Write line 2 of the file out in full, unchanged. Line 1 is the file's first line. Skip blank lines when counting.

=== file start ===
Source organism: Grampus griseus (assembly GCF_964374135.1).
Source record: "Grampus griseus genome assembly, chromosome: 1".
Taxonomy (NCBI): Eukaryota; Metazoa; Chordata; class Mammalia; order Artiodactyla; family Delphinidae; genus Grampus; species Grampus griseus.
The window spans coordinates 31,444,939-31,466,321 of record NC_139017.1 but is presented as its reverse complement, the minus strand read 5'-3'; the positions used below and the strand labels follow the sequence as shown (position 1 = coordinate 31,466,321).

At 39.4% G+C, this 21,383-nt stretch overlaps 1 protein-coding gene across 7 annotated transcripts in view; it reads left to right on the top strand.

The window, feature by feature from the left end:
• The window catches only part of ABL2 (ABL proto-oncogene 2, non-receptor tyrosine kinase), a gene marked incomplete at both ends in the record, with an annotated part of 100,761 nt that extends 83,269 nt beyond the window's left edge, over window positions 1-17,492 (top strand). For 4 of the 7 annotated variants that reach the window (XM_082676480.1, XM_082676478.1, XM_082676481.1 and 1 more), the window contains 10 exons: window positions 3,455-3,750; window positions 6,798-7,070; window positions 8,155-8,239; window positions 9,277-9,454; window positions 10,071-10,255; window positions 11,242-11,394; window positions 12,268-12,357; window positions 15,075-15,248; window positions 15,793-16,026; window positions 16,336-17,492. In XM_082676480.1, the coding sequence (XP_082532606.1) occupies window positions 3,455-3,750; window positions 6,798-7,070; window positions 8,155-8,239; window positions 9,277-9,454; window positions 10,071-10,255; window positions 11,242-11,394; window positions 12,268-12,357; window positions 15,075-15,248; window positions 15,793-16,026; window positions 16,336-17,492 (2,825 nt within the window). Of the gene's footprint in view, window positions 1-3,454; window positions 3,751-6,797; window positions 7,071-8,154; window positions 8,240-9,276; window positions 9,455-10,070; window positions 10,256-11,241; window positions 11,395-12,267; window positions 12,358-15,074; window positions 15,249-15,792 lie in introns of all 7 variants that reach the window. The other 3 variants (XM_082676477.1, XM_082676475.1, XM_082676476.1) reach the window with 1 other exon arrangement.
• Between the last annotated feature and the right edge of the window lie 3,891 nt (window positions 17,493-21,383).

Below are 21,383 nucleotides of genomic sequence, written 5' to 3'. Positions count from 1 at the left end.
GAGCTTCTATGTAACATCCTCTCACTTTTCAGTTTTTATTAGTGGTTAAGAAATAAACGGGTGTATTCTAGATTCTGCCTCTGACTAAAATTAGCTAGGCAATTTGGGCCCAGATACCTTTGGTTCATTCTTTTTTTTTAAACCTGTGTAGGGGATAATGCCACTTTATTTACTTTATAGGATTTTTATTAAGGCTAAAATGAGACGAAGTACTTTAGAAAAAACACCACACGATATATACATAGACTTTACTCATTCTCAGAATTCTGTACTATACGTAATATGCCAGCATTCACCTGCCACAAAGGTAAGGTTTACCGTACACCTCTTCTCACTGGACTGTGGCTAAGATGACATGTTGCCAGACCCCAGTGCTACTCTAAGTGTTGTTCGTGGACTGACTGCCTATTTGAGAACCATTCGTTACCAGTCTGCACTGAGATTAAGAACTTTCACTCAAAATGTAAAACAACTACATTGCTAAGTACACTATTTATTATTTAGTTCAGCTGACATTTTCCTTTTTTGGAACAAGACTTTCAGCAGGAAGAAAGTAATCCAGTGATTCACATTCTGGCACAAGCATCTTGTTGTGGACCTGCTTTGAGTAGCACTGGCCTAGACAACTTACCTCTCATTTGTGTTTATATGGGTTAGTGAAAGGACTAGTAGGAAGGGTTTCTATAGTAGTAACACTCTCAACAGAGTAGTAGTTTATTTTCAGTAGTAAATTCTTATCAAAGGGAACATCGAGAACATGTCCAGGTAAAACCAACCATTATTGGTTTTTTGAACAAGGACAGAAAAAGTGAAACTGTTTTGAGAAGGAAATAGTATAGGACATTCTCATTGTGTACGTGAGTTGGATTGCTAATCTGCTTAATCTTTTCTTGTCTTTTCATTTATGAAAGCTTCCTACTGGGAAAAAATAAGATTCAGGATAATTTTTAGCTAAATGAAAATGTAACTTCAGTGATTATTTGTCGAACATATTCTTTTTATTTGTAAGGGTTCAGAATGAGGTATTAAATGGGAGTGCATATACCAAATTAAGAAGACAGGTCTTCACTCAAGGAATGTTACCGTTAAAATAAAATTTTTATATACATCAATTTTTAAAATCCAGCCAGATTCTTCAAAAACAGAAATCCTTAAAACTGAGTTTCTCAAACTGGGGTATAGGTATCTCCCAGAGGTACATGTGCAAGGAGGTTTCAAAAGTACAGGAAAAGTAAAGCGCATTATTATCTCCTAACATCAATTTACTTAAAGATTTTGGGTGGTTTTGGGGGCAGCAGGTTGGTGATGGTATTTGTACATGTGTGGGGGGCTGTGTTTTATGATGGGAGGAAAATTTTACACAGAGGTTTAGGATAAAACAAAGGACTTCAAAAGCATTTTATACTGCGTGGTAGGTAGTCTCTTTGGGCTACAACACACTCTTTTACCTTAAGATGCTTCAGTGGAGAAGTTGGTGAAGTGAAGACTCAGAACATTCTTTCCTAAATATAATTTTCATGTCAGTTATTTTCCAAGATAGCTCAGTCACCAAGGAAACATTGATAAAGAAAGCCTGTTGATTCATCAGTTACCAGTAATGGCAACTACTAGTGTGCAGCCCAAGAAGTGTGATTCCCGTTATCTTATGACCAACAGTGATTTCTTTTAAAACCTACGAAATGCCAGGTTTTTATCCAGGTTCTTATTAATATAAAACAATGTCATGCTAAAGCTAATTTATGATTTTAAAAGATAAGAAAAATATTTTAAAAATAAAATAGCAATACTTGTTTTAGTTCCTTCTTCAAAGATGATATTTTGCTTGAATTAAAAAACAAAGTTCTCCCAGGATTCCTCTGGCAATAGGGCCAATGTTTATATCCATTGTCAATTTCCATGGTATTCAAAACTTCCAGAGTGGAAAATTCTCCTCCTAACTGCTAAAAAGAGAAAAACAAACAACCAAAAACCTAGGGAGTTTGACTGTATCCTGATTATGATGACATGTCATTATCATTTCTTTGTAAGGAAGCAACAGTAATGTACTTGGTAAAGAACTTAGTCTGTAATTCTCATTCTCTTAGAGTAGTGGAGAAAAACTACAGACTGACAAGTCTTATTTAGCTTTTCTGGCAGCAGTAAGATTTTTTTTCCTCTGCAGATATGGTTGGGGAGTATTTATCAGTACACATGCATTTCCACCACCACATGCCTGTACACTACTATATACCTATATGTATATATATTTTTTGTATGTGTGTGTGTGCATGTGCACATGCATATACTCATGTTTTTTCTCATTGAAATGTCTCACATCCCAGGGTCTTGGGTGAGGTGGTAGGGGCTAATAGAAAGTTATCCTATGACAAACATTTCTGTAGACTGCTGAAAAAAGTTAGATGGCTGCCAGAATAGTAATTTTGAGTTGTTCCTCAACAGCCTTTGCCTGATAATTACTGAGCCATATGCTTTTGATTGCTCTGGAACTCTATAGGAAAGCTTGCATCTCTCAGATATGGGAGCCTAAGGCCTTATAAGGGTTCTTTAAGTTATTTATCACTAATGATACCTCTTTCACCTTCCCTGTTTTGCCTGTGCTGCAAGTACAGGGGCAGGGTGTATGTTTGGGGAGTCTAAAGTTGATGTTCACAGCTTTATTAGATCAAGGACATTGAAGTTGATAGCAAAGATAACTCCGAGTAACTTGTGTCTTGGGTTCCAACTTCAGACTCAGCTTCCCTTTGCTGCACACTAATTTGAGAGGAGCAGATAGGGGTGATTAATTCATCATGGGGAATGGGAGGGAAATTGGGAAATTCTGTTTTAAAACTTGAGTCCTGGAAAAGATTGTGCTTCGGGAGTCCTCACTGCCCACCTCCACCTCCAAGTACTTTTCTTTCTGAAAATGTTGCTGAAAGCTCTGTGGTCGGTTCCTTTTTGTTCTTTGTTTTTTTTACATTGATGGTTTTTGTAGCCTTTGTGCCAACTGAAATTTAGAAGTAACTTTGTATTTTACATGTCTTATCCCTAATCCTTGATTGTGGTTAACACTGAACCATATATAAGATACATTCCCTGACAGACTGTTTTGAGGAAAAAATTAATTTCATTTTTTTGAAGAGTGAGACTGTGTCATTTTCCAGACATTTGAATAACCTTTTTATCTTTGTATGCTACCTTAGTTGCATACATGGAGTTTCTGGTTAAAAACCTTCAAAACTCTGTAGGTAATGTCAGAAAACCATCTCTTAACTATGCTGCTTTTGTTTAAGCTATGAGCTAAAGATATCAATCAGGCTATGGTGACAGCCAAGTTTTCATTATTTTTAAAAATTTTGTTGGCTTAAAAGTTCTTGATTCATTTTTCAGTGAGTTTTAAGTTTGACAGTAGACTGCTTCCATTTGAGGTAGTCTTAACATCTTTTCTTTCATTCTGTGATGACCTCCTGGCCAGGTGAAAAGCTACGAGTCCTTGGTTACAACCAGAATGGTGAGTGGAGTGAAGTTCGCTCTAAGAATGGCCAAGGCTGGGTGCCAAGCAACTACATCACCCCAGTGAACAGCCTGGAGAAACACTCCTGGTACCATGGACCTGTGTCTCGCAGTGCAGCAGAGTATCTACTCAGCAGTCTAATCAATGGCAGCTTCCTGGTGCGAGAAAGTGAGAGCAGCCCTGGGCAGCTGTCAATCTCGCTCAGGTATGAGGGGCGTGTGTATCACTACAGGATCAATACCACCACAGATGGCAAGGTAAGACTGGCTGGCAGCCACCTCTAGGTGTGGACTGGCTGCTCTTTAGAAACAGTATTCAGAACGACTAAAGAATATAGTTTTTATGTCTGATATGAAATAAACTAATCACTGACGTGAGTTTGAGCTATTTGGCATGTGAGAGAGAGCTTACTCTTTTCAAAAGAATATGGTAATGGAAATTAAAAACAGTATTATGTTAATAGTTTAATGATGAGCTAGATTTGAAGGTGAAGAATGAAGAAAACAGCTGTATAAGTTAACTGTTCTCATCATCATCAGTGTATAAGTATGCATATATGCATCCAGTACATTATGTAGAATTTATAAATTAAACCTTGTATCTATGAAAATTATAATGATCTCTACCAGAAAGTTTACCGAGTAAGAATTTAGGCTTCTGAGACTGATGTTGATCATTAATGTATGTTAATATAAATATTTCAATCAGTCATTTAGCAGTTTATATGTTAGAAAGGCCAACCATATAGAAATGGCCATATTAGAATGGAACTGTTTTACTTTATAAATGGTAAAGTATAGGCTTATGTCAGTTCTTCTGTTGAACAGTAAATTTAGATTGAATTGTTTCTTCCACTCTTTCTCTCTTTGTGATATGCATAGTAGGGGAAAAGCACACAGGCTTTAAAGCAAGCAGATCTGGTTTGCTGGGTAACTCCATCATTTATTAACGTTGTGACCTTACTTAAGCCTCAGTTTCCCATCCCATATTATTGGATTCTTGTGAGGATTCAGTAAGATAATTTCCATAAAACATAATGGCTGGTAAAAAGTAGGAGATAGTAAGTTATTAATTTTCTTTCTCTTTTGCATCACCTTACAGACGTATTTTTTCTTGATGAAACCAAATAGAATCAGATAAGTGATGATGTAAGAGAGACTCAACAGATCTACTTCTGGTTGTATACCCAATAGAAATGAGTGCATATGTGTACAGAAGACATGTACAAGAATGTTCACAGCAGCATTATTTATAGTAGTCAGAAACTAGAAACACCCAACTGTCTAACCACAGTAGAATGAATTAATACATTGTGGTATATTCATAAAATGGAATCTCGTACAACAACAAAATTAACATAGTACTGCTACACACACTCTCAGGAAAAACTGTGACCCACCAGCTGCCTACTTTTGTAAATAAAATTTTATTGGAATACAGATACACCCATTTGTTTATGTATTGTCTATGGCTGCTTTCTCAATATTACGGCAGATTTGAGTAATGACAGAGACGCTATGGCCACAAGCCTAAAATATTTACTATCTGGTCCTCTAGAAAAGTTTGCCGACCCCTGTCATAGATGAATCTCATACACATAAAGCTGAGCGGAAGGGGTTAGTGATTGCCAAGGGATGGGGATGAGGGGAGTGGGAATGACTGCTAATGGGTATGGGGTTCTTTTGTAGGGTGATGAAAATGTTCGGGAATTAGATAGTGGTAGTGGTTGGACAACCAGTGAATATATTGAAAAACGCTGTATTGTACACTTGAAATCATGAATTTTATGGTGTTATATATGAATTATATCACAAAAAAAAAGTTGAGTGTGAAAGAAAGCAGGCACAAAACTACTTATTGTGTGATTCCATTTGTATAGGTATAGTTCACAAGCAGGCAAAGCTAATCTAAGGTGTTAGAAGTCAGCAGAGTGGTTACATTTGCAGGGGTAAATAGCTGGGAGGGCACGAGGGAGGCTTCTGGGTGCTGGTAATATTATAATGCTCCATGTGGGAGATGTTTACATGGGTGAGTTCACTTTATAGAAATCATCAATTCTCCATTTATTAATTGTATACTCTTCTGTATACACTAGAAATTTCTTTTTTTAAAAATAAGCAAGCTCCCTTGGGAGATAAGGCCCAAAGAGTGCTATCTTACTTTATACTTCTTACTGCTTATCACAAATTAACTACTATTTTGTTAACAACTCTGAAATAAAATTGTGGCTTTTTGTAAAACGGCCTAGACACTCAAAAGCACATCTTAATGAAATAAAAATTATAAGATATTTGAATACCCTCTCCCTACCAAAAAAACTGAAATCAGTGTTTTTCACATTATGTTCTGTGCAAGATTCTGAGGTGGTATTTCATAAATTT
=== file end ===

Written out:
Source record: "Grampus griseus genome assembly, chromosome: 1".